The Central Highlands province of Kon Tum witnessed 33 earthquakes from 1903 to 2020 but has seen 169 just since last year, a massive growth from the previous century.
This was announced by Nguyen Xuan Anh, Director of the Institute of Geophysics (IGP), at an online conference on April 19 between the National Steering Committee for Natural Disaster Prevention and Control and ministries, central agencies and Kon Tum authorities in response to the string of earthquakes here in recent days.
Anh said that from 1903 to 2020, Kon Plong district and the surrounding area recorded 33 earthquakes with a magnitude from 2.5 on the Richter scale. The largest was recorded in 1937 and was 3.9 on the Richter scale, and the smallest, in 2015, was 3 on the Richter scale.
But from April last year, earthquakes in Kon Plong district and surrounding areas have had a more regular frequency and tended to be stronger.
From last year to now, this area has recorded 169 earthquakes with a magnitude of 2.5 or higher.
In the past four days, earthquakes were recorded continuously, with 22 magnitudes from 2.5 to 4.5.
Anh said that if it were a tectonic earthquake, the cause was usually energy accumulation. In the case of stimulated earthquakes, it was usually caused by something like a hydroelectric dam.
Although no damage to houses and people has been recorded in the area, the seismic vibrations caused by the earthquakes have impacted people’s lives.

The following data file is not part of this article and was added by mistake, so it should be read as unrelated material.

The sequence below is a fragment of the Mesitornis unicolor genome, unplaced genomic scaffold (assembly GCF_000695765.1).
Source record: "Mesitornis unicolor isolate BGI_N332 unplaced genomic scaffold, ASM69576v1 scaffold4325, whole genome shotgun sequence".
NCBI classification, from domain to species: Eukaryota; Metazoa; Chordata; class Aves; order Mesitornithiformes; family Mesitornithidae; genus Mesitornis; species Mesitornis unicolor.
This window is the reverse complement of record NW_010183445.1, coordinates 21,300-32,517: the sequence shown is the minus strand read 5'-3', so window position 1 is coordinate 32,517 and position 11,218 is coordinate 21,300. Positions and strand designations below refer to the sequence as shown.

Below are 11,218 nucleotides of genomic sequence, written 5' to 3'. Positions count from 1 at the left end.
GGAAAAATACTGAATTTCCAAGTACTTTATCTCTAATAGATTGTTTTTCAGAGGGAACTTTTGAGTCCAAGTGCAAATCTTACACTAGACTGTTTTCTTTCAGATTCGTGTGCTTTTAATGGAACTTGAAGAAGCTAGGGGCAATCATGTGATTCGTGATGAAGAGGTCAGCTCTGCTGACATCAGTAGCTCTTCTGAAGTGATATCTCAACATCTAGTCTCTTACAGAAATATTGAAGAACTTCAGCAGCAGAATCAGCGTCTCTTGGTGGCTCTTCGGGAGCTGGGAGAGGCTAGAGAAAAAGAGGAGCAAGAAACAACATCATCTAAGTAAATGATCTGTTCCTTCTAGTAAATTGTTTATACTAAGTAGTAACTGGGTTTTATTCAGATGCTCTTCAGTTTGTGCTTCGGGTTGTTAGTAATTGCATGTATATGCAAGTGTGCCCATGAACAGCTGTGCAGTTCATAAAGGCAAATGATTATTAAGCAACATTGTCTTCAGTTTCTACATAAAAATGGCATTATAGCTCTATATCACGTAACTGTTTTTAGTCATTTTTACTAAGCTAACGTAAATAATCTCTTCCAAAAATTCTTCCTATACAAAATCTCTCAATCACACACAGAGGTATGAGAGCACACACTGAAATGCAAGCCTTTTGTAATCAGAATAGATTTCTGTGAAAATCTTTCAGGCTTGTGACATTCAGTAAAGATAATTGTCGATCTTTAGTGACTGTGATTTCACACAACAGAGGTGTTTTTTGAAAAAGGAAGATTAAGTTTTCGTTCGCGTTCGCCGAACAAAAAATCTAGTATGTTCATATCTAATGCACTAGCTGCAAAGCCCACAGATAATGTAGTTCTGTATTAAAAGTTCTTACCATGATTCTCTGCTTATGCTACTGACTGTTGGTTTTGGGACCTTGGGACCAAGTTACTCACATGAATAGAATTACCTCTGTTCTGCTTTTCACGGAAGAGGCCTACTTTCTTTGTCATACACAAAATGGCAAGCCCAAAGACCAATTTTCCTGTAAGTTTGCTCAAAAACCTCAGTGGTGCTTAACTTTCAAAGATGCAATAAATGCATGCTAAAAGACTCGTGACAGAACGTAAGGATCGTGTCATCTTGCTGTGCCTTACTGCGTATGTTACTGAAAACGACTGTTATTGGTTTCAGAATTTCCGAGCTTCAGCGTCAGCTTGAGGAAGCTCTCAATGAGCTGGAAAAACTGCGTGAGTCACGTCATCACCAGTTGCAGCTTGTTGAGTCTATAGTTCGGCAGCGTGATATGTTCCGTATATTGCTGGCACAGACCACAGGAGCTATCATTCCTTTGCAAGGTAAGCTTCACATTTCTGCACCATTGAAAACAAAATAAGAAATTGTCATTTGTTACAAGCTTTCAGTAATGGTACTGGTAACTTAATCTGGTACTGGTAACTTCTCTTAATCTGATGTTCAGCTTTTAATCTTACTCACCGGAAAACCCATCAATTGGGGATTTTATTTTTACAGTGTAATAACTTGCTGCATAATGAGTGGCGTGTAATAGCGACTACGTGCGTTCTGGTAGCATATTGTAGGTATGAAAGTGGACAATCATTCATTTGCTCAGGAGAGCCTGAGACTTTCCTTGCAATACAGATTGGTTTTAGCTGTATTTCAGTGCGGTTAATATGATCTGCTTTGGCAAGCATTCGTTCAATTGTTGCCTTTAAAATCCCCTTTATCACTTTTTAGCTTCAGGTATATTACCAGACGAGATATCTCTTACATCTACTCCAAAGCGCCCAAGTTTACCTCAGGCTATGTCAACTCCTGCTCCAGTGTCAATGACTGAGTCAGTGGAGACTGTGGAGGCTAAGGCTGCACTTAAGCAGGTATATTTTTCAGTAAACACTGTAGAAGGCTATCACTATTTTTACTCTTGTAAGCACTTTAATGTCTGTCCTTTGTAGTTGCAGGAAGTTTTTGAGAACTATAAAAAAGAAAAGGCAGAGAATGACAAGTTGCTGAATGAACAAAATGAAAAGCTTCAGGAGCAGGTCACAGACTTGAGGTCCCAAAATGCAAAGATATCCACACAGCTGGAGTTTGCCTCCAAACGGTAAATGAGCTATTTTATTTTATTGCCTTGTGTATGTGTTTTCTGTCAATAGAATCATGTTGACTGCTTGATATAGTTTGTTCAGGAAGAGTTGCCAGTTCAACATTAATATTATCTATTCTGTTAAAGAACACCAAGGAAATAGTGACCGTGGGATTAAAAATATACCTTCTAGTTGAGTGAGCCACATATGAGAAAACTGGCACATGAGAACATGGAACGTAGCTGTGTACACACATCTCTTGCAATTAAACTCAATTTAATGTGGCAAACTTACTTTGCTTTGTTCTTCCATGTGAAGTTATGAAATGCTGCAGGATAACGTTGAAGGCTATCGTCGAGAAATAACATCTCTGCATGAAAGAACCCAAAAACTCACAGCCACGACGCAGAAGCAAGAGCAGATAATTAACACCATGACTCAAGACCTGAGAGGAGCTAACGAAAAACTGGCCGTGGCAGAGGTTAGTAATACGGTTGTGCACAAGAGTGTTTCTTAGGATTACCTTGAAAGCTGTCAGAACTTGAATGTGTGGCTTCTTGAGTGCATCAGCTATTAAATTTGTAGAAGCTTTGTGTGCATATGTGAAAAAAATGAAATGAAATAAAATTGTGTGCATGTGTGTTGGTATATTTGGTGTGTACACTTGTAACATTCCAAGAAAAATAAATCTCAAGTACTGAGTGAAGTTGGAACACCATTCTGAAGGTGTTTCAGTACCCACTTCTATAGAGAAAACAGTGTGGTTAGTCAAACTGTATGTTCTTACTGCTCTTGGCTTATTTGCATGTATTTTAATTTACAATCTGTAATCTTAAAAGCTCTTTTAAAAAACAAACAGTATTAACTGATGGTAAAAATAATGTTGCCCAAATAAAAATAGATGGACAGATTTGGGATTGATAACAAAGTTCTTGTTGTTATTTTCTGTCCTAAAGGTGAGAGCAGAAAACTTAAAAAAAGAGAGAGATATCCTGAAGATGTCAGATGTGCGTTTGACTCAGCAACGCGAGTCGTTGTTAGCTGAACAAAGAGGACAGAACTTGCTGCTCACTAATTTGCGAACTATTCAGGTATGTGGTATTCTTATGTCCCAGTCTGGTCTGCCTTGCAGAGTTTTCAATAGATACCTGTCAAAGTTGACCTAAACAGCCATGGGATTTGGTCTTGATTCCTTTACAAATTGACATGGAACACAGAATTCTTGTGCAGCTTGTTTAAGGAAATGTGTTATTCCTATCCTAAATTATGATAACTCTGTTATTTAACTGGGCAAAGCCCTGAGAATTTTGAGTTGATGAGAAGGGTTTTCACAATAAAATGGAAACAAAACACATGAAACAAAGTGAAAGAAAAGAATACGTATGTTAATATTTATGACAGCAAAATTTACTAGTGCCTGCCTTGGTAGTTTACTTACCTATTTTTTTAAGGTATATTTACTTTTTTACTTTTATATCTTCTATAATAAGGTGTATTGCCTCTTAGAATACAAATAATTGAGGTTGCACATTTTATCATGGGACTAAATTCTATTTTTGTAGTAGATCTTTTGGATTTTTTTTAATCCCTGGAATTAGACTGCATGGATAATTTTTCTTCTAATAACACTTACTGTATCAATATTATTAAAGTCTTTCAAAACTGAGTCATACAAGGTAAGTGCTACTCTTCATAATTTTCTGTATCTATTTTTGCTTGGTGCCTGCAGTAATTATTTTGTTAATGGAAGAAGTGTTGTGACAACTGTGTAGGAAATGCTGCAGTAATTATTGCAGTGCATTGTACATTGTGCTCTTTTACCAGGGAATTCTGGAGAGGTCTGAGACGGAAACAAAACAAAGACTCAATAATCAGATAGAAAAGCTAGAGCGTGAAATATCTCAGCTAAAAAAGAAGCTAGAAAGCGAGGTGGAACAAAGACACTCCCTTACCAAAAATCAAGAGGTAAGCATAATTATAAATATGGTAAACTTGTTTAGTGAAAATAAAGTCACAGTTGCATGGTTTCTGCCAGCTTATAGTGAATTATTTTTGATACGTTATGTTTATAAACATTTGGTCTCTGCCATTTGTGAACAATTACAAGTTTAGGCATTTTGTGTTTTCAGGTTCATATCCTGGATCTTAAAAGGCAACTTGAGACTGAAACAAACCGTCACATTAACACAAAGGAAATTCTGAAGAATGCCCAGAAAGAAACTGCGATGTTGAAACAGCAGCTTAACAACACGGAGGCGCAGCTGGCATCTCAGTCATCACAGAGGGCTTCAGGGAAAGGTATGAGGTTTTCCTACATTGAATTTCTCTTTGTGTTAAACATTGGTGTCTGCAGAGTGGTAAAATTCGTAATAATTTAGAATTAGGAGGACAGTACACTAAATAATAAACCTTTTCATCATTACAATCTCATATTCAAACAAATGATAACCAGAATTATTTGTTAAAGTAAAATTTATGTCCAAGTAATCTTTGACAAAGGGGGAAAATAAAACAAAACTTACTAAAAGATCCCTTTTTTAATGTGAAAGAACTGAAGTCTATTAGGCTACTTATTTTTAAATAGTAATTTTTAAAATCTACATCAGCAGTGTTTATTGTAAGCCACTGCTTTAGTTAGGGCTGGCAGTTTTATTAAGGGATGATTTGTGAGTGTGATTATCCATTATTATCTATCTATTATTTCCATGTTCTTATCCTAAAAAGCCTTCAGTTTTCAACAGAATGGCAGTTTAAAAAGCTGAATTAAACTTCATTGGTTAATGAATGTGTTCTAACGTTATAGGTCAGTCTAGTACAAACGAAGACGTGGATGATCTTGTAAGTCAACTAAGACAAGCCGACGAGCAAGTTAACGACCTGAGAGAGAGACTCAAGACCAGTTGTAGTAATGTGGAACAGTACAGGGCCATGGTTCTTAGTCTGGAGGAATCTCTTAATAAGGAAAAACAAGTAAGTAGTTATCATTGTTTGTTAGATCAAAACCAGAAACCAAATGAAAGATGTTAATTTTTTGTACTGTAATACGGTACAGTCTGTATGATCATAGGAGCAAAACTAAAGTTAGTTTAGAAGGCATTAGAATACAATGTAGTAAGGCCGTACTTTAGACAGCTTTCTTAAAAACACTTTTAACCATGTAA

The IGP has deployed three monitoring stations in the area, which can better observe earthquakes and conduct research related to water storage in lakes.
Anh said: "Water storage in reservoirs is related to earthquakes, so monitoring, evaluating and comparing is needed to regulate the hydropower reservoirs".
To minimise the consequences, the IGP proposed that the National Steering Committee for Natural Disaster Prevention and Control considers allowing in-depth studies on the magnitude of the earthquakes and earthquake risks in the district.
They should make a detailed study and evaluation of the issue and immediately establish a network of five local earthquake observation stations in the area. Research on the causes of earthquakes in the area should be conducted, including response plans.
As for hydropower projects and important works in the area, the committee should review and evaluate their design for anti-seismic resistance and raise local awareness of the issue.